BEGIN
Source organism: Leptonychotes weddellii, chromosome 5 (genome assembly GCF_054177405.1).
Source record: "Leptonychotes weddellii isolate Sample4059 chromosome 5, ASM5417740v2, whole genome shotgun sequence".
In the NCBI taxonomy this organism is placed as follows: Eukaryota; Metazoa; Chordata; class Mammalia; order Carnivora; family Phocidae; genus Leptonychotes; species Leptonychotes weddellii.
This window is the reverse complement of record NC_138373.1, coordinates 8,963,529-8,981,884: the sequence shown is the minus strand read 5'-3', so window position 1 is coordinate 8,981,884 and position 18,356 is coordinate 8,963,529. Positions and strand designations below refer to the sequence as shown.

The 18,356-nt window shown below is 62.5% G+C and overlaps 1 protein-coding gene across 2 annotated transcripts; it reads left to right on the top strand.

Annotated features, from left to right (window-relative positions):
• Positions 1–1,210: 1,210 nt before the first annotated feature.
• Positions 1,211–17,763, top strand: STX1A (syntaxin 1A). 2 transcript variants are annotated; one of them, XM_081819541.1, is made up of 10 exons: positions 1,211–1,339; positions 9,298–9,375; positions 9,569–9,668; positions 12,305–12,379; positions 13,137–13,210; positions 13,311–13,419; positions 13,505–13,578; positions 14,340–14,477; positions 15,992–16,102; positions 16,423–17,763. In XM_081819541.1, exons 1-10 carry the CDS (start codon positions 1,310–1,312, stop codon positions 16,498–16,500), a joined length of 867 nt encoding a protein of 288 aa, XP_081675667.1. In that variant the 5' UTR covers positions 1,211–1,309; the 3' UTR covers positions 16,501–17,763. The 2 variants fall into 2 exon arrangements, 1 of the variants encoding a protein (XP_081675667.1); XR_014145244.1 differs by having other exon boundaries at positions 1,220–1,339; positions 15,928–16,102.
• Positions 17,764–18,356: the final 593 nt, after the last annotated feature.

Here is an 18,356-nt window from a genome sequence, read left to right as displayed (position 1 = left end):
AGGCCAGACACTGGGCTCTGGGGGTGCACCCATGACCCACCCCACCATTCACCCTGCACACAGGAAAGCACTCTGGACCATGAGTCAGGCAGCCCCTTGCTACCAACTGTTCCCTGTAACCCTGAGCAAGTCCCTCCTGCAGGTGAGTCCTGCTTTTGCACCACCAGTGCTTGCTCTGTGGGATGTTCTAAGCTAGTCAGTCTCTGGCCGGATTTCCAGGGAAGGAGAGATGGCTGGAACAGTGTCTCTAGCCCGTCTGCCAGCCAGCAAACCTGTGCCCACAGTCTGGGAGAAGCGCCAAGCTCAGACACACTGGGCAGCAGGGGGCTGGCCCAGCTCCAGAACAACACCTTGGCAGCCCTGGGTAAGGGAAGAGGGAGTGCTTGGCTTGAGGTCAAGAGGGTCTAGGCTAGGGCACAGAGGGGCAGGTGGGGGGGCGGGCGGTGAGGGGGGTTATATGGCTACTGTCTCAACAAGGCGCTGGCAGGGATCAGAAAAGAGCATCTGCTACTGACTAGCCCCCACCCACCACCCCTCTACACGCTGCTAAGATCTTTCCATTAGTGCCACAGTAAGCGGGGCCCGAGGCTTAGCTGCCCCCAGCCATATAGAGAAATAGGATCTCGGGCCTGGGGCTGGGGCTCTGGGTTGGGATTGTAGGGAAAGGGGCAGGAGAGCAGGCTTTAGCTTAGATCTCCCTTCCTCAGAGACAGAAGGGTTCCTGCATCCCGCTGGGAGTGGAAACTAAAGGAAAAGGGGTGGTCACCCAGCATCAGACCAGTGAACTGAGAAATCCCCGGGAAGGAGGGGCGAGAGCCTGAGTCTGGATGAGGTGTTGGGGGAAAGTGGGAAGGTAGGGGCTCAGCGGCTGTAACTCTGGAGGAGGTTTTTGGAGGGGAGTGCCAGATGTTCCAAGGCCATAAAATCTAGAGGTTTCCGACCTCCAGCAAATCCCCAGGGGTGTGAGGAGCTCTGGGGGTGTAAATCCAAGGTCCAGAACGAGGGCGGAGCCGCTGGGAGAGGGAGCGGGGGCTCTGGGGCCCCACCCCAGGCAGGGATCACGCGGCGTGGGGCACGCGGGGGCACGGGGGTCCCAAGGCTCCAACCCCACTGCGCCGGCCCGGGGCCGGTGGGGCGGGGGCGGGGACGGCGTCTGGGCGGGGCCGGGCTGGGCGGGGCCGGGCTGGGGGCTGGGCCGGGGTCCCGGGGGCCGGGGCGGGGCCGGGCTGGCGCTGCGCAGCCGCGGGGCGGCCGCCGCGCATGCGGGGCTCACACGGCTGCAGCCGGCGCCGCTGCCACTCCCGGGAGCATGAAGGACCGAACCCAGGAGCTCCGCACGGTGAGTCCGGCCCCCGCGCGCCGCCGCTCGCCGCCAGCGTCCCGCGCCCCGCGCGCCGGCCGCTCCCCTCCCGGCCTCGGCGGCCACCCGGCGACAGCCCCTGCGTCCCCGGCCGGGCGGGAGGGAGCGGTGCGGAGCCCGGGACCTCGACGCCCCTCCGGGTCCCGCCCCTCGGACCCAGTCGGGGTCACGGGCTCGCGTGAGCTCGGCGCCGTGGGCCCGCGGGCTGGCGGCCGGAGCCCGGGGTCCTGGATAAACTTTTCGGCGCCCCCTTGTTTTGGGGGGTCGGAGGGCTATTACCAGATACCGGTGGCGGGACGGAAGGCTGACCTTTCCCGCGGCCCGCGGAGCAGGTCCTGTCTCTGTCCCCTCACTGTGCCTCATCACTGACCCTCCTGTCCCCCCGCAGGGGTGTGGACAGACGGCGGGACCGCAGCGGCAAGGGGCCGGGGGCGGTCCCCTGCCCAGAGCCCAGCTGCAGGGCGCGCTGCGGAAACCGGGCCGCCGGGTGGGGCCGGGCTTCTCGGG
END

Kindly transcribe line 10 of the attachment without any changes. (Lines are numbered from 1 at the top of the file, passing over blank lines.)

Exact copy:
Here is an 18,356-nt window from a genome sequence, read left to right as displayed (position 1 = left end):